“We tried multi-hybrid planting last year, and the results whetted our appetite,” said Peter Bixel, SciMax Solutions’ team leader. “We think multi-hybrid planting can bring value to our clients and want to take a closer look at it.”

Multi-hybrid technology provides farmers with the ability to change the seed hybrid they are planting as the planter moves through the field. Instead of selecting an average seed variety for use across an entire field, seed hybrids can be selected and automatically planted to suit different field management zones.

In 2014, MaxYield and SciMax used a six-row planter for multi-hybrid planting on 90 acres. DeKalb also used multi-hybrid planting last year with a prototype 16-row planter on 1,000 acres farmed by SciMax clients.

This spring, SciMax Solutions Specialist Rodney Legleiter used a John Deere 1770 center-fill planter with vSet Select multi-hybrid planting technology from Precision Planting on nearly 1,400 corn and soybean acres on 10 SciMax clients’ farms. The vSet Select technology can plant two hybrids in the same row, switching back and forth as environments change to plant the hybrid that will produce the most in each management zone.

“The vSet Select meters we used on the planter were just released in December of 2014, so this is cutting-edge technology,” Bixel said.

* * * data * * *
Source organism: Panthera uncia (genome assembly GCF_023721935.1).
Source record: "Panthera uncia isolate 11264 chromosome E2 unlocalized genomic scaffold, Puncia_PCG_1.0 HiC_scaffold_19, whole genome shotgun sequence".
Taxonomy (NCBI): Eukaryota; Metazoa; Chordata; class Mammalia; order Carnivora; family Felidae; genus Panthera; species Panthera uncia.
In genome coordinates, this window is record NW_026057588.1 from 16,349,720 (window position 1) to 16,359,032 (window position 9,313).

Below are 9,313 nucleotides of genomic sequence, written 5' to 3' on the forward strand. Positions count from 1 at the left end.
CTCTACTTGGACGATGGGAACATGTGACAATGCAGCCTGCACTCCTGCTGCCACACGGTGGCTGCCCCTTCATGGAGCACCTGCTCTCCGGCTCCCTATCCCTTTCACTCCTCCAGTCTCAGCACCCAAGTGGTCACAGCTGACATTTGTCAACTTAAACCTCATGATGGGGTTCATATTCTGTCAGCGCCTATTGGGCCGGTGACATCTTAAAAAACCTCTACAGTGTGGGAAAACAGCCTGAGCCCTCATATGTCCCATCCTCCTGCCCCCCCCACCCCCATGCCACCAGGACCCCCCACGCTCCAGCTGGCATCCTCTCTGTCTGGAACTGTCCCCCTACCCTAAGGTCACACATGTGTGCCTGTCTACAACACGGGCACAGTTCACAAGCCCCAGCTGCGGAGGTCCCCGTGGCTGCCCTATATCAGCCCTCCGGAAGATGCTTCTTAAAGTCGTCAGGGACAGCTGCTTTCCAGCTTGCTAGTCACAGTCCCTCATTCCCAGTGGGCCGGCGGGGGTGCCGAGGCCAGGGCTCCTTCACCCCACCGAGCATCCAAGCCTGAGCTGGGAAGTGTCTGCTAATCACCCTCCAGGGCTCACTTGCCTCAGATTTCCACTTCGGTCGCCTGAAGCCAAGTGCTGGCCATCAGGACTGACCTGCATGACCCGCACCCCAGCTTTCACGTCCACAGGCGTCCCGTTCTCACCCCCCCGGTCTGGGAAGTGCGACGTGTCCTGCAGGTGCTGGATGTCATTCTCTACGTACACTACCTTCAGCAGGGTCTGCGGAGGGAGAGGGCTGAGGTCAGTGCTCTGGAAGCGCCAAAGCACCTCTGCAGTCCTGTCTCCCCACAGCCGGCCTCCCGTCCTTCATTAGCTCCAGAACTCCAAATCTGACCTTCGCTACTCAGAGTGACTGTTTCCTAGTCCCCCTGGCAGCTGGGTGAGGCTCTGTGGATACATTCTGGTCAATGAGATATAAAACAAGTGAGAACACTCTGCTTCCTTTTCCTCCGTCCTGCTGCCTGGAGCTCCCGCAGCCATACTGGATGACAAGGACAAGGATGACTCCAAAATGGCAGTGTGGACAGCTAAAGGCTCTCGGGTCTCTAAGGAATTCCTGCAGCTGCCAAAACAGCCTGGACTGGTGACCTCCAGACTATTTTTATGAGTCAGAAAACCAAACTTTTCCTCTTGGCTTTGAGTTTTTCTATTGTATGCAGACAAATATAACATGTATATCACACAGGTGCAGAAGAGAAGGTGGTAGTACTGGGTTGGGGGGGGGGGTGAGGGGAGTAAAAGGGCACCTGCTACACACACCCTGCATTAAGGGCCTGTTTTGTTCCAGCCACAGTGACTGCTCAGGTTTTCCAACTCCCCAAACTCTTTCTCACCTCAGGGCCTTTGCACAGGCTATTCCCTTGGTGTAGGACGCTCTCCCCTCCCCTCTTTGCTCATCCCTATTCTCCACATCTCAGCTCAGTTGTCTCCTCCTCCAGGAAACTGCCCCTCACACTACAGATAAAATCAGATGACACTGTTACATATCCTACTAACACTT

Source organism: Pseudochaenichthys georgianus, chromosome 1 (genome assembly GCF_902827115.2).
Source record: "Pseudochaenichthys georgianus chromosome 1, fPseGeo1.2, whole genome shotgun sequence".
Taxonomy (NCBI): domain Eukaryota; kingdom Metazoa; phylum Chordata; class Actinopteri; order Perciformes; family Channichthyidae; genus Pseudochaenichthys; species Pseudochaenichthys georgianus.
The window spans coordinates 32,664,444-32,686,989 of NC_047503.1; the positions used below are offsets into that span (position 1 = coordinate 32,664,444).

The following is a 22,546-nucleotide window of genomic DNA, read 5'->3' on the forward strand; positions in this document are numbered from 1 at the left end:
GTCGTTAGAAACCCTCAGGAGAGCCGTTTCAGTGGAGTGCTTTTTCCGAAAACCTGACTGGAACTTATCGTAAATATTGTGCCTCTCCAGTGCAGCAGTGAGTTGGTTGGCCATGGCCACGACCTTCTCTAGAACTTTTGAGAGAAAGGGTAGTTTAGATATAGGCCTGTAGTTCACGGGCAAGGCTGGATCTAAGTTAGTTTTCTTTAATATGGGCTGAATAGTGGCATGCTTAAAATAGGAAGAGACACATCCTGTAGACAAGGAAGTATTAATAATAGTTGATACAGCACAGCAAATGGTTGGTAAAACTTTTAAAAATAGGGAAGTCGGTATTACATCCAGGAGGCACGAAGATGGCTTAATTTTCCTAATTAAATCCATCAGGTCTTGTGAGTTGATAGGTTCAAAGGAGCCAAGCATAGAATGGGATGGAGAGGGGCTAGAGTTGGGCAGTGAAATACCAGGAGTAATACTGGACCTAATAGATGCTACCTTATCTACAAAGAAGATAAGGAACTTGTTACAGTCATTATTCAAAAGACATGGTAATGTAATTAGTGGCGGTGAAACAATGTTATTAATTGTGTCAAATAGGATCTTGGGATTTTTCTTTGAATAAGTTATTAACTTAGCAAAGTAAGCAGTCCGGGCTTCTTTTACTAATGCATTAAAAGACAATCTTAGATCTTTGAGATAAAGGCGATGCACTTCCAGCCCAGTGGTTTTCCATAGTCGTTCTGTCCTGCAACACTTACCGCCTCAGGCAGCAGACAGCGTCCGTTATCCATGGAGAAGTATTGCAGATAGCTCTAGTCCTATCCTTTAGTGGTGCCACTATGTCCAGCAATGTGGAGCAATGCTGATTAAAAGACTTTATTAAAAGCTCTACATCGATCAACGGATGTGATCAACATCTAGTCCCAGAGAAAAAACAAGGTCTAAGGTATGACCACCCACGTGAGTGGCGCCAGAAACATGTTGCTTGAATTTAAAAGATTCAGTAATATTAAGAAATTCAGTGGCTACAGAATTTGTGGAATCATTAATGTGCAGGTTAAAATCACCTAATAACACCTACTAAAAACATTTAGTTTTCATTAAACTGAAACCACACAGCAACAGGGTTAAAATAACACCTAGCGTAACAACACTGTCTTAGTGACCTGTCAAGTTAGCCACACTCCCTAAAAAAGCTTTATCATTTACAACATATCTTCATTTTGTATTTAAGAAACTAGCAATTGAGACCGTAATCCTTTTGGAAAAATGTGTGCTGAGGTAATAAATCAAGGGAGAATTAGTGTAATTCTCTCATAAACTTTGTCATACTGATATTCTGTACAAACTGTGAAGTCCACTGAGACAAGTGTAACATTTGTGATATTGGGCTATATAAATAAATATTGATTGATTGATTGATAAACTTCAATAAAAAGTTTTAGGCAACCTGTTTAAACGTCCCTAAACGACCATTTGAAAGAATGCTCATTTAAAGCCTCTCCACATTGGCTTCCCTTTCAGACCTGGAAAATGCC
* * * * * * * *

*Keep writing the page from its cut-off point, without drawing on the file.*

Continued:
Does it pay?
While a few companies have experimented with multi-hybrid planting in the Midwest, the technology is still in its infancy.

20150504_maxyield_196 (681x1024)SciMax is partnering with WinField® on multi-hybrid planting research in 2015. “This is something SciMax and MaxYield Seed have wanted to do for a long time,” Bixel said. “We have the information to know where specific hybrids should go, based on SciMax and MaxYield Seed data, the Answer Plot® database, and expertise from partner companies.”

The technology doesn’t come cheap. It costs approximately $30,000 to add the multi-hybrid equipment to a 12-row planter. “We want to find out if the technology is worth the investment, especially in these times of tighter margins,” Bixel said. “Past research has shown a yield advantage of nine bushels on corn and three to four bushels on soybeans.”

This spring, the SciMax team worked with MaxYield Seed specialists to write the multi-hybrid planting recommendations. The recommendations can include two hybrids or two soybean varieties. These “prescriptions” told the monitor which of the two planter boxes to draw from as the planter rolled through each field. Getting the data entered into the monitor was an important part Legleiter did before planting.

“It’s all about placing the right hybrid or variety in the right management zone to maximize yield potential,” Bixel said. “There’s no need to plant a defensive hybrid in the high-yield environment of an A zone, for example, but this hybrid would be a good fit for the C zone, where the soil tends to be lighter and sandier.”

Technology requires more management